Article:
Wood Finishing Tips | Raising the grain for a smooth finish

Wood Finishing Tips | Raising the grain for a smooth finish
This video is the third in a series dedicated to providing tips about wood finishing. In this video we cover raising wood grain to improve the final finish and smoothness.
When you apply a finish to a piece of wood, the grain raises up as it absorbs the moisture from the finish. This causes a rough finish that must be sanded in order to achieve the desired smoothness.
In order to avoid this issue, one can raise the grain and remove those fibres before applying the finish. This video will demonstrate a method by which that can be accomplished.

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Wood Finishing Tips | Raising the grain for a smooth finish

14 thoughts on “Wood Finishing Tips | Raising the grain for a smooth finish”

  1. Im not sure you are realy doing it right. You raise the grain … then sandit again a lot. You took the little fibers and the wood to a level were if you re apply mathanol you'll have raised grain again. You should super light sand after raising the grain man usually 320 grit and just barely touch the wood

  2. Hey Brad. I enjoy feeling the wood grain a little bit through the finish. Can I skip this step (in finishing a guitar) and have a little bit of that grain feel at the end? Will there be any problems that arise with that?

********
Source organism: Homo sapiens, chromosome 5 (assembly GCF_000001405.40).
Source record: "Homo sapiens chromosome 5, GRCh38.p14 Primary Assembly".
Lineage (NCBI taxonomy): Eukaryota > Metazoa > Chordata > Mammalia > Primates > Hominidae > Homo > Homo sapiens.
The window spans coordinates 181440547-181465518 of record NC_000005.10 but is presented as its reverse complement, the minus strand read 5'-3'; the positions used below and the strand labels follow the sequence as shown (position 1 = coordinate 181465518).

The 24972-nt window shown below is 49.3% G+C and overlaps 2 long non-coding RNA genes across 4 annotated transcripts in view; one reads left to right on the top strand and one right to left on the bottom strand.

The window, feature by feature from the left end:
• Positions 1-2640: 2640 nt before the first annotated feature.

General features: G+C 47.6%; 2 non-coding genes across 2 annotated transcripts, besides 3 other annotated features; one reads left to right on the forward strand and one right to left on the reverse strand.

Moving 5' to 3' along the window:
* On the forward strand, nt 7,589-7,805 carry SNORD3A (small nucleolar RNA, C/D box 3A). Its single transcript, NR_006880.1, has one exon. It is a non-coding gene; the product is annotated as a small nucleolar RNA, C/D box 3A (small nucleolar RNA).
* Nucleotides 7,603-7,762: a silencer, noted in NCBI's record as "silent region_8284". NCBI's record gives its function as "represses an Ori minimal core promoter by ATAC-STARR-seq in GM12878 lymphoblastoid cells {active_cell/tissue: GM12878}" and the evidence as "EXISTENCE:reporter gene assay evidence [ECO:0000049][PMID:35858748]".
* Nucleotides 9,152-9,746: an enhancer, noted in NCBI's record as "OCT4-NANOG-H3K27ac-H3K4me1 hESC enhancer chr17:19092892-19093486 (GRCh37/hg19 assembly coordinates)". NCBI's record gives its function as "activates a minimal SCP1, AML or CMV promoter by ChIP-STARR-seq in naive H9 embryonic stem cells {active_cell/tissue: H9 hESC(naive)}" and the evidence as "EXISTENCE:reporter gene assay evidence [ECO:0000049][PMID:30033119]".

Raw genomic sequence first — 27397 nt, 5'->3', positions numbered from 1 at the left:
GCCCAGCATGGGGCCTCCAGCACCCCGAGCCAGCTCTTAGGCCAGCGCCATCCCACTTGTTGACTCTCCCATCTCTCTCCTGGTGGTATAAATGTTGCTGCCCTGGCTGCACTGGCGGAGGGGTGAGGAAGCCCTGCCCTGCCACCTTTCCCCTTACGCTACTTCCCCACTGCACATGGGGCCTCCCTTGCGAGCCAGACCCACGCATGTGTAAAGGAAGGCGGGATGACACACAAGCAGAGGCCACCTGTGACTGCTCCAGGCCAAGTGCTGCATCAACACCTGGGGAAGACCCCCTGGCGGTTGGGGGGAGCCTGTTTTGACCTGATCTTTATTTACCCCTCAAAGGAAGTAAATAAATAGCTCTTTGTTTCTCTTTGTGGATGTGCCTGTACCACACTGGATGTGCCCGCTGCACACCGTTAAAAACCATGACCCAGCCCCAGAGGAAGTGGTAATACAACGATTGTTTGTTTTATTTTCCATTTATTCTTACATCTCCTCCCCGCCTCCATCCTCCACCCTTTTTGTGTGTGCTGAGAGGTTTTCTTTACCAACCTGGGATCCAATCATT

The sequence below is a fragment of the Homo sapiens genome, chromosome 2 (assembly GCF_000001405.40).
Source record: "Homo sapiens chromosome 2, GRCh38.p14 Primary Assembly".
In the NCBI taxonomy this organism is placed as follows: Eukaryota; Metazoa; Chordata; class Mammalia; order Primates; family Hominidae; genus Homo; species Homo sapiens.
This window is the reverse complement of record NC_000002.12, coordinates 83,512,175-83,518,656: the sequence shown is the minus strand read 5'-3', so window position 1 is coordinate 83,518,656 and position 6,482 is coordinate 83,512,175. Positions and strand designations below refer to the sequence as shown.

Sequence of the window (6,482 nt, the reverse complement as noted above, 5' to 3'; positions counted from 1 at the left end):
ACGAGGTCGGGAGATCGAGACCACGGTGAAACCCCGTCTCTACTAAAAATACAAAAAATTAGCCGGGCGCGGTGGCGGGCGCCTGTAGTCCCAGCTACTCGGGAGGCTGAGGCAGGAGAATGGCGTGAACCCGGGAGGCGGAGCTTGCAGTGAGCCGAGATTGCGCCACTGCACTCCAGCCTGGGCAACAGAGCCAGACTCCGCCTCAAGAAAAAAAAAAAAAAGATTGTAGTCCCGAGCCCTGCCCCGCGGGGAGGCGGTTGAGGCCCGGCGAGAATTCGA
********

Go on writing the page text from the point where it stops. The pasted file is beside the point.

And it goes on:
For reference I'm going to stain the Alder body and finish with a Polyurethane Satin, all wipe on.

  3. Methanol is a serious poison and can be absorbed through the skin. Gloves and adequate ventilation would be wise.

  4. Brad I'm so lost, I've looked everywhere online and don't really know what to do 100%. I'm trying to take this guitar kit I have and spray paint it white, I don't want it the body to look grainy or look like it's made out of wood. I'd like the consistency or texture of glass, I'm not sure what steps to take to achieve this or if it's possible. can you please point me in the right direction? thank you so much!

  5. We can't get methanol or denatured in the u.k. so would isopropyl alcohol do the job after grain fill and before staining  ???

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